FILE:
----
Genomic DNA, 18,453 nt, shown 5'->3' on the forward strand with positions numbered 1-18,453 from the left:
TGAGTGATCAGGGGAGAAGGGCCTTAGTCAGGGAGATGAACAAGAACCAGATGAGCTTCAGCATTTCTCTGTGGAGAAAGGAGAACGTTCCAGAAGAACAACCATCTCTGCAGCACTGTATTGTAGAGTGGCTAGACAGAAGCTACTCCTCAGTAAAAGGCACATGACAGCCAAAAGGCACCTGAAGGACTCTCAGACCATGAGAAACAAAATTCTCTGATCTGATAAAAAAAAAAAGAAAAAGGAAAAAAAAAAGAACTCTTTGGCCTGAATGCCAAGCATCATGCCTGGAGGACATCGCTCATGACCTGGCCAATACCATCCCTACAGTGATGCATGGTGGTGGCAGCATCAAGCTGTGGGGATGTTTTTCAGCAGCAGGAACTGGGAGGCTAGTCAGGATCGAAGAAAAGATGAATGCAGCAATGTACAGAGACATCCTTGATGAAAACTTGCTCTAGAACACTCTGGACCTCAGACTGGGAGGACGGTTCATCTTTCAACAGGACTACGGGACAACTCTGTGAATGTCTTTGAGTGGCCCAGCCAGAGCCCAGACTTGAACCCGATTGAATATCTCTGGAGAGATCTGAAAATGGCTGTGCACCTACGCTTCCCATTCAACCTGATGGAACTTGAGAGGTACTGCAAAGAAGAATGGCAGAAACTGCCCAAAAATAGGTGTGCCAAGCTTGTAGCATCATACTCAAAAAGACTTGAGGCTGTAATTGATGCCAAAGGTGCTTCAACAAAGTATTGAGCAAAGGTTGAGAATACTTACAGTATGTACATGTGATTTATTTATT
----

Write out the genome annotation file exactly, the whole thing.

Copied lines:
Genomic DNA, 18,453 nt, shown 5'->3' on the forward strand with positions numbered 1-18,453 from the left:
TGAGTGATCAGGGGAGAAGGGCCTTAGTCAGGGAGATGAACAAGAACCAGATGAGCTTCAGCATTTCTCTGTGGAGAAAGGAGAACGTTCCAGAAGAACAACCATCTCTGCAGCACTGTATTGTAGAGTGGCTAGACAGAAGCTACTCCTCAGTAAAAGGCACATGACAGCCAAAAGGCACCTGAAGGACTCTCAGACCATGAGAAACAAAATTCTCTGATCTGATAAAAAAAAAAAGAAAAAGGAAAAAAAAAAGAACTCTTTGGCCTGAATGCCAAGCATCATGCCTGGAGGACATCGCTCATGACCTGGCCAATACCATCCCTACAGTGATGCATGGTGGTGGCAGCATCAAGCTGTGGGGATGTTTTTCAGCAGCAGGAACTGGGAGGCTAGTCAGGATCGAAGAAAAGATGAATGCAGCAATGTACAGAGACATCCTTGATGAAAACTTGCTCTAGAACACTCTGGACCTCAGACTGGGAGGACGGTTCATCTTTCAACAGGACTACGGGACAACTCTGTGAATGTCTTTGAGTGGCCCAGCCAGAGCCCAGACTTGAACCCGATTGAATATCTCTGGAGAGATCTGAAAATGGCTGTGCACCTACGCTTCCCATTCAACCTGATGGAACTTGAGAGGTACTGCAAAGAAGAATGGCAGAAACTGCCCAAAAATAGGTGTGCCAAGCTTGTAGCATCATACTCAAAAAGACTTGAGGCTGTAATTGATGCCAAAGGTGCTTCAACAAAGTATTGAGCAAAGGTTGAGAATACTTACAGTATGTACATGTGATTTATTTATT